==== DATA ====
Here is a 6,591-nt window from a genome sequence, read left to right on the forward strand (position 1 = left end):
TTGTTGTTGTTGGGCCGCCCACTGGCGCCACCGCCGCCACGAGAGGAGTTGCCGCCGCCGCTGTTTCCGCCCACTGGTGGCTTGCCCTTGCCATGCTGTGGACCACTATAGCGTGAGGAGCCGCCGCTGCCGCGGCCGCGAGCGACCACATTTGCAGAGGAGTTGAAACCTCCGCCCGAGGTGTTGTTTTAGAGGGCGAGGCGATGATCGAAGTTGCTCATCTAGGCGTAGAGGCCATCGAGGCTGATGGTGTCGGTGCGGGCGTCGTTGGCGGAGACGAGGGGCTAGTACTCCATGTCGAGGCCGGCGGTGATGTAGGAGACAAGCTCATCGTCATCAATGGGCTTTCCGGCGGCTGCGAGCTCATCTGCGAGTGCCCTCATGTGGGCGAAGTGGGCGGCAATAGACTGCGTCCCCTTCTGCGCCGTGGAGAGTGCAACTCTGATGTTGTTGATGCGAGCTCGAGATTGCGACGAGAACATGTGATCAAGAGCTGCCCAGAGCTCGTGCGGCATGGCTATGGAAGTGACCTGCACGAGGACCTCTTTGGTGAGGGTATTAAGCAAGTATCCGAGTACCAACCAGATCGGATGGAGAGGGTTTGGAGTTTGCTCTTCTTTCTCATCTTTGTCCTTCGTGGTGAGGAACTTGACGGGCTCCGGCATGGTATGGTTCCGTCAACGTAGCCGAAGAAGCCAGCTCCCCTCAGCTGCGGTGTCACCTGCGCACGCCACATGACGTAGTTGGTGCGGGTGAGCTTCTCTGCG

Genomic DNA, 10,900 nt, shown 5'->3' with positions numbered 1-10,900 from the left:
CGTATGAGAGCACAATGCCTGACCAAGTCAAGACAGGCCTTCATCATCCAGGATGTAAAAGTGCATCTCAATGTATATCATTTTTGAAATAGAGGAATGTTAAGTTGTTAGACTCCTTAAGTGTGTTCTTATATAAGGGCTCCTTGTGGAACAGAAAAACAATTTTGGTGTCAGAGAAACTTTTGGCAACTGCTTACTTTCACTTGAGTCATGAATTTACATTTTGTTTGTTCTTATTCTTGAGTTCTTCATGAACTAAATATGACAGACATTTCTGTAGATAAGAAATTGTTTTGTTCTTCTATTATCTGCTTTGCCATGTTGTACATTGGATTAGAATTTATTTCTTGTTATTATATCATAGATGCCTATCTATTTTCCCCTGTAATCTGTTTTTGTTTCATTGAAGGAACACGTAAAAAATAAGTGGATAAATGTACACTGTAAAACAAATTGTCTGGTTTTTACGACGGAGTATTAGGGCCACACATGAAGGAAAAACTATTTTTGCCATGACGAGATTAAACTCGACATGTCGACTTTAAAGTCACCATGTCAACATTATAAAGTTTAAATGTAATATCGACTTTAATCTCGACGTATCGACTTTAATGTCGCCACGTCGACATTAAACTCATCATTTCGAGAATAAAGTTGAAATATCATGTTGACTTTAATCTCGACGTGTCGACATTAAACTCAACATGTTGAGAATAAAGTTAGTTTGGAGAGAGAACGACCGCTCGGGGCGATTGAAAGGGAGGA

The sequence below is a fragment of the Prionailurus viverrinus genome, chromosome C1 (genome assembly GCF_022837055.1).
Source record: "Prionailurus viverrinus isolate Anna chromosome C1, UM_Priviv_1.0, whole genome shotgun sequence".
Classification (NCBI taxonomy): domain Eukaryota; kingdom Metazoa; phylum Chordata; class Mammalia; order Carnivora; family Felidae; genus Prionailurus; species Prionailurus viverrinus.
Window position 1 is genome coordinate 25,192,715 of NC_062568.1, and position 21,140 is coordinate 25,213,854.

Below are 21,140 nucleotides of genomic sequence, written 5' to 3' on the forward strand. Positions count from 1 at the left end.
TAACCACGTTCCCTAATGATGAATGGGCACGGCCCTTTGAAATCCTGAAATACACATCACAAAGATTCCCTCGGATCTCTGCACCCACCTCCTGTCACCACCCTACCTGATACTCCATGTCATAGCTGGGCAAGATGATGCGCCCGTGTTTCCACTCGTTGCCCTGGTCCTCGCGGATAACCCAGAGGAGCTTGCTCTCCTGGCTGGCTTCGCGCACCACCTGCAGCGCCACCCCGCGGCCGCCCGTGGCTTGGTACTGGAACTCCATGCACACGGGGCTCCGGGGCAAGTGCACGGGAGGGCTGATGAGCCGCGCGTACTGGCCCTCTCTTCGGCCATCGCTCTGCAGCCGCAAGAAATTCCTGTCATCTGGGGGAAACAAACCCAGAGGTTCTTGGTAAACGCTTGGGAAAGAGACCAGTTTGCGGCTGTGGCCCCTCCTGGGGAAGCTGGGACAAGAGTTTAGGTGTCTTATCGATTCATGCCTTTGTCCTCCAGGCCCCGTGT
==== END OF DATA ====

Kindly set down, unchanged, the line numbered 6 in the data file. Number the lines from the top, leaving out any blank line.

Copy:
Source record: "Prionailurus viverrinus isolate Anna chromosome C1, UM_Priviv_1.0, whole genome shotgun sequence".